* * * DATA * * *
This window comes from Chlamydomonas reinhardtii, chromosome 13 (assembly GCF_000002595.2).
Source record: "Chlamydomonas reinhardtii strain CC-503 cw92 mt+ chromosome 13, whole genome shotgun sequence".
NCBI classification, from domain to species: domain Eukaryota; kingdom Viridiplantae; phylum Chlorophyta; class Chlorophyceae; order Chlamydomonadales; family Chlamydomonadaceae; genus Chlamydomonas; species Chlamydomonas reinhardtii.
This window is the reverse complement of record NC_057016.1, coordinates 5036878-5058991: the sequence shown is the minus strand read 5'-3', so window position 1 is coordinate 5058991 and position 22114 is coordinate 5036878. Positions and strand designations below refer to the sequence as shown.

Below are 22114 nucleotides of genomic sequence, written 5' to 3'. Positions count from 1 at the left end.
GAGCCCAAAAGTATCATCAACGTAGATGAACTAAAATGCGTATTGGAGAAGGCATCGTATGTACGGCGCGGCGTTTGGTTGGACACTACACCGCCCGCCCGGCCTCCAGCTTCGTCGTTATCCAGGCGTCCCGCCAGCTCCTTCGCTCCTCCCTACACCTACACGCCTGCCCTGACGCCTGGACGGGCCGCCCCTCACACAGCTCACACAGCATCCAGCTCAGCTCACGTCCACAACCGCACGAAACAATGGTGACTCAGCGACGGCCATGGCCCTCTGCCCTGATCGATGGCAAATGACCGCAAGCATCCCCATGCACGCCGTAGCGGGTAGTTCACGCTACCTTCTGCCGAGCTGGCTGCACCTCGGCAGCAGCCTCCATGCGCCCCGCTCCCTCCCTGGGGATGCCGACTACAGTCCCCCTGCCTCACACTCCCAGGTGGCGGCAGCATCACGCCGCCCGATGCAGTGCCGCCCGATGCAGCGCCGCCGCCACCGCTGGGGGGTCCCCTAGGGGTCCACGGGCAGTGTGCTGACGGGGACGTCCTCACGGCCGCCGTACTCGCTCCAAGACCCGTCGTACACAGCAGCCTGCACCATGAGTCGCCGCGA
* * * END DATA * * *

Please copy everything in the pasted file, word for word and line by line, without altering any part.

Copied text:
This window comes from Chlamydomonas reinhardtii, chromosome 13 (assembly GCF_000002595.2).
Source record: "Chlamydomonas reinhardtii strain CC-503 cw92 mt+ chromosome 13, whole genome shotgun sequence".
NCBI classification, from domain to species: domain Eukaryota; kingdom Viridiplantae; phylum Chlorophyta; class Chlorophyceae; order Chlamydomonadales; family Chlamydomonadaceae; genus Chlamydomonas; species Chlamydomonas reinhardtii.
This window is the reverse complement of record NC_057016.1, coordinates 5036878-5058991: the sequence shown is the minus strand read 5'-3', so window position 1 is coordinate 5058991 and position 22114 is coordinate 5036878. Positions and strand designations below refer to the sequence as shown.

Below are 22114 nucleotides of genomic sequence, written 5' to 3'. Positions count from 1 at the left end.
GAGCCCAAAAGTATCATCAACGTAGATGAACTAAAATGCGTATTGGAGAAGGCATCGTATGTACGGCGCGGCGTTTGGTTGGACACTACACCGCCCGCCCGGCCTCCAGCTTCGTCGTTATCCAGGCGTCCCGCCAGCTCCTTCGCTCCTCCCTACACCTACACGCCTGCCCTGACGCCTGGACGGGCCGCCCCTCACACAGCTCACACAGCATCCAGCTCAGCTCACGTCCACAACCGCACGAAACAATGGTGACTCAGCGACGGCCATGGCCCTCTGCCCTGATCGATGGCAAATGACCGCAAGCATCCCCATGCACGCCGTAGCGGGTAGTTCACGCTACCTTCTGCCGAGCTGGCTGCACCTCGGCAGCAGCCTCCATGCGCCCCGCTCCCTCCCTGGGGATGCCGACTACAGTCCCCCTGCCTCACACTCCCAGGTGGCGGCAGCATCACGCCGCCCGATGCAGTGCCGCCCGATGCAGCGCCGCCGCCACCGCTGGGGGGTCCCCTAGGGGTCCACGGGCAGTGTGCTGACGGGGACGTCCTCACGGCCGCCGTACTCGCTCCAAGACCCGTCGTACACAGCAGCCTGCACCATGAGTCGCCGCGA